The Mixed Bag

Yesterday, Commissioner Bettman commented on the 2014 Olympics. He said that the decision to go to the Olympics is a ‘mixed bag.’

The National Post reports:

“We haven’t said no,” Bettman said. “And anybody who says that we’ve made a decision or that I’m anti-Olympics doesn’t get it. What we’ve been saying is that it’s a mixed bag, and it has been all along.”

“The commotion, if you will, the elephant in the room, is simply that we haven’t made a decision yet, and I don’t think the fact that we haven’t made a decision yet is that big a deal.”

Someone raised a point yesterday at the World Hockey Summit: Why not participate in the summer Olympics so that it doesn’t affect the regular season?

I’m all for that.

But before I start confusing everyone on my opinion of going to the Olympics, this is what I think.

First, I’m not in favor of professional athletes participating in the Olympics.

Before pros were allowed into the Olympics, I had suitemates in college that were training to be in the Olympics. They worked very hard every single day to make it to the Olympics. They were the amateurs that busted tail just to make the qualifiers.

They invested a lot of their money, their time, their entire life to making it to the Olympics.

Watching professionals take over the open spots throws a lot of those amateurs out of the running for a spot on their country’s roster.

There was a time when hockey was played only by the amateurs. Many received NHL contracts after they appeared in the Olympics. The Olympics should be the stepping stone to the professional career, not a hindrance (i.e. now it seems you have to be a pro just to get a spot on the roster).

How many people can name 10 amateur athletes that have been working hard to make it to the Olympics? I bet the majority of you can’t. You can name 10 pros that played in the Olympics, but not 10 individuals trying to make a name for themselves.

Legends have been born from the Olympics long before the pros were allowed in. There were people we’ve never even heard of, but made their name, their talents, and their dream made known to the entire world. They were the dreamers that dreamed big, worked hard and won a gold medal.

Sponsorships, endorsements, professional contracts all came later, not before.

While it’s been fun to have the NHL and other pros compete in the Olympics, it’s time to give the rest of the athletes in the world that didn’t become pro a chance to make a name for themselves.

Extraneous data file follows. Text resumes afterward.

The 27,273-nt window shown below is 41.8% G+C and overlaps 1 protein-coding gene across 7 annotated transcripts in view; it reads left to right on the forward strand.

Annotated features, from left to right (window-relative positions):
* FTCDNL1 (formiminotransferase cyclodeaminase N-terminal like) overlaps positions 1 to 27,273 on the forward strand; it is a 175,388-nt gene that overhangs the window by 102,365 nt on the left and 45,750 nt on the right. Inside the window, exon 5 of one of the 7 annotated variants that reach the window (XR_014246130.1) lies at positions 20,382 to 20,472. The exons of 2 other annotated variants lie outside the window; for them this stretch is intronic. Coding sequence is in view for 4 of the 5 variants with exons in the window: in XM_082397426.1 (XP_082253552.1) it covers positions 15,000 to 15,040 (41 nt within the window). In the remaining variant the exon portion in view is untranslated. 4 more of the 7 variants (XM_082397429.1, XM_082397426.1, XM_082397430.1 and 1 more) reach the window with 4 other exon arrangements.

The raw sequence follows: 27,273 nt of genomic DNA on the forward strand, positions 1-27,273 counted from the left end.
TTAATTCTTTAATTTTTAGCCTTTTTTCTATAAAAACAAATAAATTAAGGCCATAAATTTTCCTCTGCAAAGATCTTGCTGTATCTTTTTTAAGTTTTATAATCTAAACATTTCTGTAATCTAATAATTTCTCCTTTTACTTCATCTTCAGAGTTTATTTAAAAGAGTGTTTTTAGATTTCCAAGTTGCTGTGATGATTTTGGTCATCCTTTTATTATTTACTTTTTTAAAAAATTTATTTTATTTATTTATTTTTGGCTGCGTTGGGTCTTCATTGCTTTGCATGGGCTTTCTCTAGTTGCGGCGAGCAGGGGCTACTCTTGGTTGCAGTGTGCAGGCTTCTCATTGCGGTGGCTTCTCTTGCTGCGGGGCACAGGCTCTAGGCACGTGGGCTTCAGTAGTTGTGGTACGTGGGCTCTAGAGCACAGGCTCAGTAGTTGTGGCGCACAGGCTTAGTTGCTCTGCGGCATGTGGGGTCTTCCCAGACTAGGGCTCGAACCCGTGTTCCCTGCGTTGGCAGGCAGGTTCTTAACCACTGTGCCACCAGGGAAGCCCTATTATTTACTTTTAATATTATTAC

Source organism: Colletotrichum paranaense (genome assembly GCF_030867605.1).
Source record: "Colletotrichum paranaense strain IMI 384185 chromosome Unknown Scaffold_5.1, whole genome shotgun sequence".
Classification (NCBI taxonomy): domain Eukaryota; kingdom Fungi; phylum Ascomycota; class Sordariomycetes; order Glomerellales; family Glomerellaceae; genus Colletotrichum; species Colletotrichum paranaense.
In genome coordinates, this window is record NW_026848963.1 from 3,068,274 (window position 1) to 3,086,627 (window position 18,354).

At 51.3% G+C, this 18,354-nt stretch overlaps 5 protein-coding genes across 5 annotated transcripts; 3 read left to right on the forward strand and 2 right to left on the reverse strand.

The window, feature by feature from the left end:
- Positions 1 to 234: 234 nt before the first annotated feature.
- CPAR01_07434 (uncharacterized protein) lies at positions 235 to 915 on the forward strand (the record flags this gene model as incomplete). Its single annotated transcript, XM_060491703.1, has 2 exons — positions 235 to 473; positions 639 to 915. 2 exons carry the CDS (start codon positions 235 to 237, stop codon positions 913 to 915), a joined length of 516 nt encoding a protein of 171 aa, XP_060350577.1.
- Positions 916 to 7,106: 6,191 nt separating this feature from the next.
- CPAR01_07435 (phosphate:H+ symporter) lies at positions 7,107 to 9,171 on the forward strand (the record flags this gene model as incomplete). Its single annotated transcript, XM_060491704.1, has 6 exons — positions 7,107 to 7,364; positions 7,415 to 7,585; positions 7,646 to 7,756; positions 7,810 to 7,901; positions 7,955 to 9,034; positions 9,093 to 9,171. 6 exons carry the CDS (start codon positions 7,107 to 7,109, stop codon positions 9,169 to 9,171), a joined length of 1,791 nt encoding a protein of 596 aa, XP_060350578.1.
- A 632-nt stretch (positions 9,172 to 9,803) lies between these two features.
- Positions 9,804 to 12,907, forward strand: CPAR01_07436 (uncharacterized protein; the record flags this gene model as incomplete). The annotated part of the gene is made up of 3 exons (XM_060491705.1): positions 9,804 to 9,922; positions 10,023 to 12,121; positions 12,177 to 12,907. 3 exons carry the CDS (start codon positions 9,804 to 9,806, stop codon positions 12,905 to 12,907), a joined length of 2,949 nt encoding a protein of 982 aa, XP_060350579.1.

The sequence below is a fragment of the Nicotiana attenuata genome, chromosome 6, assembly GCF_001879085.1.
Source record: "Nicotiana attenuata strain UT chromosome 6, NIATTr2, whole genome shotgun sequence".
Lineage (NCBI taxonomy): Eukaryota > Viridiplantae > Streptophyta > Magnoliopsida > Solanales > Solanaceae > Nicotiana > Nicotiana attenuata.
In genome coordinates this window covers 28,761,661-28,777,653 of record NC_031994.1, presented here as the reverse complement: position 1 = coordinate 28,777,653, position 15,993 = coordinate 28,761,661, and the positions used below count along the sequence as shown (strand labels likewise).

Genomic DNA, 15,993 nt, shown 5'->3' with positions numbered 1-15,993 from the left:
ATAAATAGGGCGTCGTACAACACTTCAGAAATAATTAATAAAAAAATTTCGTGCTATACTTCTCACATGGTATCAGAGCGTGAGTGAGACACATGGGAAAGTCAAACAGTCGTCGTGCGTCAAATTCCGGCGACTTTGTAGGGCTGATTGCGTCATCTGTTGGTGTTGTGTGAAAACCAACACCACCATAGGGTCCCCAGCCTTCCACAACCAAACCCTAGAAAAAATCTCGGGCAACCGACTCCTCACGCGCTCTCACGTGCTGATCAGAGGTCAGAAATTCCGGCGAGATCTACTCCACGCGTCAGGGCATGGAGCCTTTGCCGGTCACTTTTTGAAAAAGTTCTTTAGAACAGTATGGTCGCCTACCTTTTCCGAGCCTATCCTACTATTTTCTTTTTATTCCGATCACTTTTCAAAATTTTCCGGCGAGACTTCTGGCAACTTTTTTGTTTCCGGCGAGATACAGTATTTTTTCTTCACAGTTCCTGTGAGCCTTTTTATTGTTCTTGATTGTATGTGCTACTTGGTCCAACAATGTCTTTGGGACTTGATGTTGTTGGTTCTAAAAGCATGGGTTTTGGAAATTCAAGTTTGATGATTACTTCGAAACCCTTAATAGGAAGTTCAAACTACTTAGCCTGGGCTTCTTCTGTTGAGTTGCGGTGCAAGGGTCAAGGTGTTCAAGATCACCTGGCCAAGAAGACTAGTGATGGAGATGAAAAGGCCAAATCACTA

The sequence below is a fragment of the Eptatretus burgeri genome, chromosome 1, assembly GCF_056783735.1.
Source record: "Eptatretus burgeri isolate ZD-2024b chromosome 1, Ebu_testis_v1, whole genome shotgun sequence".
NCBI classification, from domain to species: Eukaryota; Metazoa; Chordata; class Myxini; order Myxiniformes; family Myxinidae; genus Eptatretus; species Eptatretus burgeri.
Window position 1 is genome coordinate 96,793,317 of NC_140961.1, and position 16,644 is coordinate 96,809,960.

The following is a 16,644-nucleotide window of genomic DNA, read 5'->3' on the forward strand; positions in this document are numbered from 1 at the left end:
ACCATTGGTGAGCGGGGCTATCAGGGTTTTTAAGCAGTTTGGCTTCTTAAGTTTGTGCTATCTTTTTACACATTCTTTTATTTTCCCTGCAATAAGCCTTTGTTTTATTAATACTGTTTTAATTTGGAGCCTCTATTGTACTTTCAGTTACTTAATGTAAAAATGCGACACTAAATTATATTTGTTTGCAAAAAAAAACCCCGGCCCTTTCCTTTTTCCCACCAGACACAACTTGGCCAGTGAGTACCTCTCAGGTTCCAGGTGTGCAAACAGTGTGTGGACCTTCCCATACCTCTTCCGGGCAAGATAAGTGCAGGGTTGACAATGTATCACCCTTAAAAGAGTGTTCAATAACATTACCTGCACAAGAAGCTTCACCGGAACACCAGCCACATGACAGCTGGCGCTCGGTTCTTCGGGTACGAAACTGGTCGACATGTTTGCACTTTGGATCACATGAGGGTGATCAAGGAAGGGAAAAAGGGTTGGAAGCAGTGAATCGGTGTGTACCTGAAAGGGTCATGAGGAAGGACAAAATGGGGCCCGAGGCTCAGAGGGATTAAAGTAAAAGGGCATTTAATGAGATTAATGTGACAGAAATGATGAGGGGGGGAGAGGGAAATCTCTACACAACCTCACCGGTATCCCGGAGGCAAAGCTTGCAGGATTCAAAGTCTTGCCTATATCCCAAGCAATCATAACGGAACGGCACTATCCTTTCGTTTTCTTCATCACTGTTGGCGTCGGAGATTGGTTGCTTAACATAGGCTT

Second, I am not a big fan of the two-week break during the regular season. It is tiring, because it draws out the season even longer.

There are also major injuries that happen during the Olympics. Players will murder their own NHL teammate out on the ice if they could get away with it. National pride wins out over NHL rules and disciplinary actions.

If a team invested $9 million in a player and he goes to the Olympics only to be wiped out on the ice by someone from another team, what’s going to happen to the culprit? Well, he’ll be kicked out of the game, possibly the Olympics, but he’ll be back to work in the NHL in no time without any form of disciplinary action.

For that $9 million player, the NHL/KHL team would be without that player when the season re-commenced…it could even cost them the playoffs without that star player. Was allowing that player the opportunity to go to the Olympics a wise choice for the team?

I won’t even go into the piss poor medical trainer availability during the Olympics for these players. Even Jaromir Jagr remarked, after he had his head cut open at the 2006 Olympics by a massive hit from Jarkko Ruutu, that the medical availability to the players was not as good as what was available to the players in the NHL.

That, in itself, is a scary situation for teams in the NHL. What if their star player is injured and proper medical treatment was not available? That investment in the player for that season goes down the tubes.

It’s a dangerous gamble for any team to make, especially since these games happen 3/4 of the way through the season.